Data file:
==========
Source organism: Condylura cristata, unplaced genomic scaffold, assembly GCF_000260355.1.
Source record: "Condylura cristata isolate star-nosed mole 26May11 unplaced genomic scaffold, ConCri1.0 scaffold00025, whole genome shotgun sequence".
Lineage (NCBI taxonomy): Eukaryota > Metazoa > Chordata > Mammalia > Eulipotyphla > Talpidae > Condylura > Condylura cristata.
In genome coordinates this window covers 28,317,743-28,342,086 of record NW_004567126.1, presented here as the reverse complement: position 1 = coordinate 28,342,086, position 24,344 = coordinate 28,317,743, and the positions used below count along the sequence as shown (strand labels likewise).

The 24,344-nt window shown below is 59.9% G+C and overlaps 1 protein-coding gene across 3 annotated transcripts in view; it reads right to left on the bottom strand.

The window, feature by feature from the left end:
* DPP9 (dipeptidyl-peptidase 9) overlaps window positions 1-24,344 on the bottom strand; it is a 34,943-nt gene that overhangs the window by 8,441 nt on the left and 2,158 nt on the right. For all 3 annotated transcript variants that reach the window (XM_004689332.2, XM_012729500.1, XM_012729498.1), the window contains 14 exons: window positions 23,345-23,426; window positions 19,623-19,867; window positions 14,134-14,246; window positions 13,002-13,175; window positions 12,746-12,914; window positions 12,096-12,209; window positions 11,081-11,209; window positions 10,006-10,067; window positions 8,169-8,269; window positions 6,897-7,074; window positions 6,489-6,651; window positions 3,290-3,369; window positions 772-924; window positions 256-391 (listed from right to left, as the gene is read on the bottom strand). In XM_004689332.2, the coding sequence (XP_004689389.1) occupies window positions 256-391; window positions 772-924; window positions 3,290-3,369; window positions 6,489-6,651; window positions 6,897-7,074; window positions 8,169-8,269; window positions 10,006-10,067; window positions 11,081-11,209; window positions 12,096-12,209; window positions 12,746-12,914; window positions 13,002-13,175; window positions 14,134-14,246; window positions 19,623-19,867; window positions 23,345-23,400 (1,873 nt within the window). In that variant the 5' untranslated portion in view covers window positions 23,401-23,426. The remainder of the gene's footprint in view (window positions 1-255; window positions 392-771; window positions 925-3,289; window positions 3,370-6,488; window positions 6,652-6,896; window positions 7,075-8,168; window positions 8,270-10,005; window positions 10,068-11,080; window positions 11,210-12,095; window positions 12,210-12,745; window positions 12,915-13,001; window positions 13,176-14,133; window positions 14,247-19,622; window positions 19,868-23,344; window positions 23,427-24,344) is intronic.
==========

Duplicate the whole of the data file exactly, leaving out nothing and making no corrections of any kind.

Source organism: Condylura cristata, unplaced genomic scaffold, assembly GCF_000260355.1.
Source record: "Condylura cristata isolate star-nosed mole 26May11 unplaced genomic scaffold, ConCri1.0 scaffold00025, whole genome shotgun sequence".
Lineage (NCBI taxonomy): Eukaryota > Metazoa > Chordata > Mammalia > Eulipotyphla > Talpidae > Condylura > Condylura cristata.
In genome coordinates this window covers 28,317,743-28,342,086 of record NW_004567126.1, presented here as the reverse complement: position 1 = coordinate 28,342,086, position 24,344 = coordinate 28,317,743, and the positions used below count along the sequence as shown (strand labels likewise).

The 24,344-nt window shown below is 59.9% G+C and overlaps 1 protein-coding gene across 3 annotated transcripts in view; it reads right to left on the bottom strand.

The window, feature by feature from the left end:
* DPP9 (dipeptidyl-peptidase 9) overlaps window positions 1-24,344 on the bottom strand; it is a 34,943-nt gene that overhangs the window by 8,441 nt on the left and 2,158 nt on the right. For all 3 annotated transcript variants that reach the window (XM_004689332.2, XM_012729500.1, XM_012729498.1), the window contains 14 exons: window positions 23,345-23,426; window positions 19,623-19,867; window positions 14,134-14,246; window positions 13,002-13,175; window positions 12,746-12,914; window positions 12,096-12,209; window positions 11,081-11,209; window positions 10,006-10,067; window positions 8,169-8,269; window positions 6,897-7,074; window positions 6,489-6,651; window positions 3,290-3,369; window positions 772-924; window positions 256-391 (listed from right to left, as the gene is read on the bottom strand). In XM_004689332.2, the coding sequence (XP_004689389.1) occupies window positions 256-391; window positions 772-924; window positions 3,290-3,369; window positions 6,489-6,651; window positions 6,897-7,074; window positions 8,169-8,269; window positions 10,006-10,067; window positions 11,081-11,209; window positions 12,096-12,209; window positions 12,746-12,914; window positions 13,002-13,175; window positions 14,134-14,246; window positions 19,623-19,867; window positions 23,345-23,400 (1,873 nt within the window). In that variant the 5' untranslated portion in view covers window positions 23,401-23,426. The remainder of the gene's footprint in view (window positions 1-255; window positions 392-771; window positions 925-3,289; window positions 3,370-6,488; window positions 6,652-6,896; window positions 7,075-8,168; window positions 8,270-10,005; window positions 10,068-11,080; window positions 11,210-12,095; window positions 12,210-12,745; window positions 12,915-13,001; window positions 13,176-14,133; window positions 14,247-19,622; window positions 19,868-23,344; window positions 23,427-24,344) is intronic.